Festival-goers donned their costumes at the seventh annual Grace Jamaican Jerk Festival at Roy Wilkins Park in Queens on July 23.
Photo by Nat Valentine

It’s bigger than the jerk.

Thousands attended the seventh annual Grace Jamaican Jerk Festival at Roy Wilkins Park in Queens on July 23. The cultural gathering celebrating Jamaican culture is a staple of the borough for that many guests arrived before the noon event started, said the host of the festival and cook-off judge.

“I thought I got there early but people were already frying dumplings and setting up their booths,” said Chef Wenford Patrick Simpson.

The all-day festival featured music, food from local vendors, plenty of food activities, including the popular cooking competition every year. Defending his title from last year’s match was Mayor Bill DeBlasio who competed against former Miss World Jamaica Lisa Hanna. The mayor cooked up some jerk pork chops, and Hanna served a coconut style pork dish, and won the cook off, according to Simpson. She took home the prize because she was set on what she was cooking, he added.

“I was going back and forth between Hanna and DeBlasio looking to see what they were cooking but Hanna was focusing on what she was doing — she really went to mom zone,” said Simpson. “As I was watching her cook, she knew right away what she was going to cook.”

The contest was judged by the chef who made his first appearance at the event and enjoyed the cultural and familial atmosphere. Simpson said he was humbled by the supportive crowd which quickly took a liking to him.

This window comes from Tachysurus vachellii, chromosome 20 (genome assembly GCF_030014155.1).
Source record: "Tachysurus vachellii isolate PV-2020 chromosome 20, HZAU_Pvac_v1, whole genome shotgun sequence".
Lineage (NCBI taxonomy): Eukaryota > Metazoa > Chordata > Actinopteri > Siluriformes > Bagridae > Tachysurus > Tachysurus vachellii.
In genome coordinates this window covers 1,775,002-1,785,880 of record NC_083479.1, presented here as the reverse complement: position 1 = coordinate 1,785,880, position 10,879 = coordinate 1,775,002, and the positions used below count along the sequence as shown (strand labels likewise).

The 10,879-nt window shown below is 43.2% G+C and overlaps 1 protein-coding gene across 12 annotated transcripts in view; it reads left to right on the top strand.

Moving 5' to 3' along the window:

“My favorite part of the whole day, aside from me enjoying it, was it being my first time there, and being the face of the festival was an honor,” he said.

Reggae artists Morgan Heritage, Barrington Levy, soca singer Alison Hinds, and many others provided the musical entertainment. There was also music performances by folk groups.

“It was the little things that have to do with Jamaica and they made it really fun because I haven’t seen folk dance like that in while and the comedy — it was a beautiful day.”

Simpson said that the event is important for the Diaspora community because it is one of the few chances members get to together and enjoy a day of festivities.

“It went so peaceful and it shows that we can come together and have fun and have a great time,” he said. “When we come together and enjoy a wonderful time, it feels like big barbecue. It’s very important for us to be involved in our heritage.”

Reach reporter Alexandra Simon at (718) 260–8310 or e-mail her at asimo[email protected]

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